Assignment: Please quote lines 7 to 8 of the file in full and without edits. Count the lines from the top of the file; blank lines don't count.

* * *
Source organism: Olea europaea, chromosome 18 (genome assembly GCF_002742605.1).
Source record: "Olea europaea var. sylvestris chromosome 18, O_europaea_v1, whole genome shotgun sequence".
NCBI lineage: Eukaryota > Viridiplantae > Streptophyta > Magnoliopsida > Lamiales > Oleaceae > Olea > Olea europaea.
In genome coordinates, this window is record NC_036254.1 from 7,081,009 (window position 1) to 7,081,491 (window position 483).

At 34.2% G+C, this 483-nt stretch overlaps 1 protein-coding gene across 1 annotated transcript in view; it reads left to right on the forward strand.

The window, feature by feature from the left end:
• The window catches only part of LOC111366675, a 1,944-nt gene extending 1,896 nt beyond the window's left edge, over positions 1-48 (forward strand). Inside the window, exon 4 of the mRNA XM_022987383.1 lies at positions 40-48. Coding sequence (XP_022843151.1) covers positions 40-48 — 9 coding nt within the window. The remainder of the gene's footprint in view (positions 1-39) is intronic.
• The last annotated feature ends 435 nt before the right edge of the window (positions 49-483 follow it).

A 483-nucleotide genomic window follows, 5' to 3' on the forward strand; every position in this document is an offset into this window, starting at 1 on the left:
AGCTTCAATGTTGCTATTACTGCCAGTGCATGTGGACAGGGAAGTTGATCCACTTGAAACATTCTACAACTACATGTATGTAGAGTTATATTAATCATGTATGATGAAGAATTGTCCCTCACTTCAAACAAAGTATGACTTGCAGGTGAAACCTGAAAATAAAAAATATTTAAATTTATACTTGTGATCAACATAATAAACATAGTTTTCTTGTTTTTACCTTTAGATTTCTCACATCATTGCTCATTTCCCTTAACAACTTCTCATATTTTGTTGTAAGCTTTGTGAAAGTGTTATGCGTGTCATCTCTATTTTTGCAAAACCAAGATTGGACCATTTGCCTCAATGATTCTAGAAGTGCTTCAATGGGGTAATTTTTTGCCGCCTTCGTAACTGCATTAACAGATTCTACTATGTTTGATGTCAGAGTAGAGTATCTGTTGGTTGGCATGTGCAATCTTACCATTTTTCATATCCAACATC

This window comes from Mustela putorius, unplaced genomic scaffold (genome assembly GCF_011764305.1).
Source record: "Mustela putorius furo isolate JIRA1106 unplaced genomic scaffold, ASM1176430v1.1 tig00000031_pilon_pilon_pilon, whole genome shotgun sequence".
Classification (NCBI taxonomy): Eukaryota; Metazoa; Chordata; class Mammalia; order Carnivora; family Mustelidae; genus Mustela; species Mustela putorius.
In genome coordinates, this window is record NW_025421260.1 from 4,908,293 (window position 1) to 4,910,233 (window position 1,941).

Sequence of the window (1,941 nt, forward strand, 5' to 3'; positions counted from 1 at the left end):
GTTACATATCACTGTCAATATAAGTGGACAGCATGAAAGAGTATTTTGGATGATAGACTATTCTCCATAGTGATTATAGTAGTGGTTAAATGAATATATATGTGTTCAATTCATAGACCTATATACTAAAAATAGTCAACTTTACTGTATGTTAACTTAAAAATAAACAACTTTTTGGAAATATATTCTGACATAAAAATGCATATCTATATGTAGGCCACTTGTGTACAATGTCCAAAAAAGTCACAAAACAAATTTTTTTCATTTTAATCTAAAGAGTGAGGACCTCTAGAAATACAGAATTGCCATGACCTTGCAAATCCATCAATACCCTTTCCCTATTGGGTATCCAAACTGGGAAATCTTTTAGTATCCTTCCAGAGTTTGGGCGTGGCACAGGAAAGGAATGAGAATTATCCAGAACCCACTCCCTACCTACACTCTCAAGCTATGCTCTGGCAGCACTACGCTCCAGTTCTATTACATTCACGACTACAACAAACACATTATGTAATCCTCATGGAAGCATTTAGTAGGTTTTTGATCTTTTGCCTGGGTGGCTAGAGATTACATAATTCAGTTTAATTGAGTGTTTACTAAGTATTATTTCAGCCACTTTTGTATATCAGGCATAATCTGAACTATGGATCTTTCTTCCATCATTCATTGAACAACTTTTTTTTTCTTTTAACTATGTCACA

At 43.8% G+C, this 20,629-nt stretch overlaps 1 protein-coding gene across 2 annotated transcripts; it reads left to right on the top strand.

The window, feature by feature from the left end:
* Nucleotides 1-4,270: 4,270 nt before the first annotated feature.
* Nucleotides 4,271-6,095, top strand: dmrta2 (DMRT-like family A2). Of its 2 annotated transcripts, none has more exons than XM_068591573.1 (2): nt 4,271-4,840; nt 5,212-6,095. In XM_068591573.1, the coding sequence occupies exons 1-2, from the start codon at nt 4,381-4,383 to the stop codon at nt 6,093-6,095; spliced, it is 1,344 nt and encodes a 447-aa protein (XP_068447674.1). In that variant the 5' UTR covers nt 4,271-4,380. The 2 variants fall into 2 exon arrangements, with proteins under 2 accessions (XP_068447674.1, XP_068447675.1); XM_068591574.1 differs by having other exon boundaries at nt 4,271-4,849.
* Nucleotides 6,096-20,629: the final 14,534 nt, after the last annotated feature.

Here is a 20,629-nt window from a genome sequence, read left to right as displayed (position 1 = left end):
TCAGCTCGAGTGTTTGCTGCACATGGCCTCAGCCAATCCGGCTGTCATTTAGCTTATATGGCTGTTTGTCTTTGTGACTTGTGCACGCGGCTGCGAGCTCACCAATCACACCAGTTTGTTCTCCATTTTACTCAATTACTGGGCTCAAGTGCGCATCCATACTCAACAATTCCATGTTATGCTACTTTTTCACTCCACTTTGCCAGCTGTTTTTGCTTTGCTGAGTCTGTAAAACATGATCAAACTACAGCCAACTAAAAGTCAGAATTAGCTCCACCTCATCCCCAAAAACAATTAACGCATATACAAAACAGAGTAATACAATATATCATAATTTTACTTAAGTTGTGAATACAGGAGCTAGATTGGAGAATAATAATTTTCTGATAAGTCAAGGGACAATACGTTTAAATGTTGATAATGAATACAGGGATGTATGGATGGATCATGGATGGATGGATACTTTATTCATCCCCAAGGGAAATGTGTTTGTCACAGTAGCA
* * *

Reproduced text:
• The window catches only part of LOC111366675, a 1,944-nt gene extending 1,896 nt beyond the window's left edge, over positions 1-48 (forward strand). Inside the window, exon 4 of the mRNA XM_022987383.1 lies at positions 40-48. Coding sequence (XP_022843151.1) covers positions 40-48 — 9 coding nt within the window. The remainder of the gene's footprint in view (positions 1-39) is intronic.
• The last annotated feature ends 435 nt before the right edge of the window (positions 49-483 follow it).